The Chinese Communist Party will hold its Nineteenth Party Congress this fall. Held every five years, the congress makes important decisions about leadership and policy. The course of China-US relations is one important issue as China seeks to work out a relationship with the new Trump administration, whose rhetoric was at first harsh but then moderated. However, the longer term US policy towards China is not clear but will include both competition and cooperation; China's history will help shape its response. Another important program for China this year is the huge One Belt, One Road initiative of economic development projects in Asia, East Europe and East Africa, with major Chinese funding. Education is key as the US Left and progressives should work for peace and friendship with China and oppose the US military buildup in East Asia, seeking dialogue and not confrontation. China is again reaching out to socialists worldwide.
Trump and China
The US-China relationship is one of considerable global importance on several levels: political, economic and the situation of socialism and the international working class. Trump in his presidential campaign adopted a very hostile anti-China tone. However, after Trump assumed power, he changed; his actions towards China proved largely a continuation of established policy. Why did this happen? What are the prospects for the future of the relationship?
Trump in his campaign elevated the now standard anti-China rhetoric of both Democrats and Republicans to a new level of belligerence. He blamed China's supposed cheating approach to trade for swindling the US, resulting in huge trade deficits and job loss. Trump said he would declare China a currency manipulator on his first day of office and spoke of applying a 45% tariff to Chinese goods. Shockingly, he took a congratulatory phone call from Taiwan President Tsai Ing-wen and referred to the one-China policy, the foundation of US-China relations for 40 years, as a "bargaining chip." Rex Tillerson, the nominee for secretary of state, said China should be denied access to its new installations in the reefs and small islands of the South China sea, suggesting possible military conflict. If implemented, this approach would have yielded a rapid deterioration in US-China relations.
However, after the new administration took office, much of this changed. The one-China policy was reaffirmed and Chinese President Xi Jinping then agreed to receive a phone call from Trump. After review, the US announced that in fact China was actually not a currency manipulator. There was less chance of military confrontation in the South China sea. US withdrawal from the Trans Pacific Partnership reduced economic pressure. Secretary of State Tillerson during a visit to Beijing dropped the anti-China talk and even repeated some of Xi Jinping's favorite rhetoric, calling for cooperation, non confrontation and mutual respect. Xi visited Trump in Florida in April and the talks seemed reasonably cordial with Xi proposing a 100-day process to overhaul the US-China trade relationship and inviting Trump to visit China soon. The US did bomb a Syrian air base in the middle of the two-day meeting and rushed to install an anti-ballistic missile system in South Korea. However, Trump seem ed mostly concerned with pressuring China to adopt harsh sanctions against North Korea.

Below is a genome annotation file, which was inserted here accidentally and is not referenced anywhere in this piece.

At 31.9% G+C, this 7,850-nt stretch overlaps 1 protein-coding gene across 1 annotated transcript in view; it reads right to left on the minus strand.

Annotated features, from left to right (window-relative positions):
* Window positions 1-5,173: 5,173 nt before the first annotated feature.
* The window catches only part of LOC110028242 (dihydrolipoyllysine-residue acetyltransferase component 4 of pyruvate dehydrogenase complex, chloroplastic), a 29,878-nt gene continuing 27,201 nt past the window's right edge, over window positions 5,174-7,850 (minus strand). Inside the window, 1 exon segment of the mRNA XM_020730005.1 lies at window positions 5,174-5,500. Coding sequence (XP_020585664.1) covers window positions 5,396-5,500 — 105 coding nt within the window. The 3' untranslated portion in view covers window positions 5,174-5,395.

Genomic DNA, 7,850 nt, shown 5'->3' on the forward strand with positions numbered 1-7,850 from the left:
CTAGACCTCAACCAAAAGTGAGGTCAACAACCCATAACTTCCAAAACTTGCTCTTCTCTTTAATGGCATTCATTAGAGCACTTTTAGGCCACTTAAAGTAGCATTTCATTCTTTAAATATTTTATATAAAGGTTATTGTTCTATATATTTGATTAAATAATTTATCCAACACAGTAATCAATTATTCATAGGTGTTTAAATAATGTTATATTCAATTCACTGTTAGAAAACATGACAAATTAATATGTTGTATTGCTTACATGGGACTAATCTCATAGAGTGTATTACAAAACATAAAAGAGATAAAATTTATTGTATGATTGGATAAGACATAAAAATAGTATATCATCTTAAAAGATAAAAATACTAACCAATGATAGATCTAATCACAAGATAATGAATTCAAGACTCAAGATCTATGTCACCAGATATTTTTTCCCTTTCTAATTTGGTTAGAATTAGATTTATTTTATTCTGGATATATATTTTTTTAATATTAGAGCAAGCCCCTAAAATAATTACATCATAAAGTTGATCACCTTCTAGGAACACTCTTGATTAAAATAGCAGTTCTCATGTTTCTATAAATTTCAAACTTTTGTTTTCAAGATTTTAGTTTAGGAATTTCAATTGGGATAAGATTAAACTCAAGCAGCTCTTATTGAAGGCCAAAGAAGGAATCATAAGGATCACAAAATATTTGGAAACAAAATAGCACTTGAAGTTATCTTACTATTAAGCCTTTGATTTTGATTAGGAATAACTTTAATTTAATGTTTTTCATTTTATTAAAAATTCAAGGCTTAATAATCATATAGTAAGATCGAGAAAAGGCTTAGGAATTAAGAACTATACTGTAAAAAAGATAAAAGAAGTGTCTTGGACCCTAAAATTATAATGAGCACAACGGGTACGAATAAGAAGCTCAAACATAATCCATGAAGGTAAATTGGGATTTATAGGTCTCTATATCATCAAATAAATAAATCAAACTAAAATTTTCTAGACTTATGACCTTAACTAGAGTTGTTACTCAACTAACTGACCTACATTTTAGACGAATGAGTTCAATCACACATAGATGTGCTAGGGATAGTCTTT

Why did the new US administration moderate its position? US capitalism-imperialism since the 1980s has been ambivalent in its attitude towards China. While all sectors of capital want to see counter-revolutionary regime change in Beijing leading to a US-compliant government, strategies are different. With the expansion of China's private sector in the 1980s, US corporations have made big profits in China and many companies like Boeing, Apple, GM and Ford have major commitments. Wall Street banks seek to penetrate Chinese markets. This section of US capital supports normal relations to pursue their lucrative business interests and wants to avoid war; their strategy is soft power. They think that Western liberal values and practices like democracy, human rights, freedom of speech, direct elections and consumerism will appeal to youth, grow a new middle class and undermine communism. The US role is to support Chinese elements who will oppose and eventually topple the Communist Party of China and institute Western-style political institutions.
Other sectors of US capital, however, see a rising Chinese colossus as the fundamental threat and obstacle to US global hegemony. This group focuses on long-term strategic considerations, is more ideological and less concerned with immediate corporate profits. It backs the "pivot" to Asia or encirclement of China with bases and alliances. US support for reviving militarism in Japan and installation of the THAAD anti-ballistic missile system in South Korea are elements of this approach. Peter Navarro, head of the White House trade council, advocates the "America first" version of this strategy; his books include "The Coming China Wars" and "Death by China." Trump apparently was influenced by Navarro during his campaign but more moderate influences emphasizing continuity -- perhaps his son-in-law Kushner -- seemed to have gained favor since the administration took power.
The Chinese government has adopted a wait-and-see attitude towards Trump, responding not to his talk but to his actions. President Xi is willing to negotiate trade but will not change his position on core issues bearing on national sovereignty. China, wanting to de-escalate military tension in the Korean peninsula, will work with the US if possible to do so; but the longer range situation dealing with the new administration is not clear.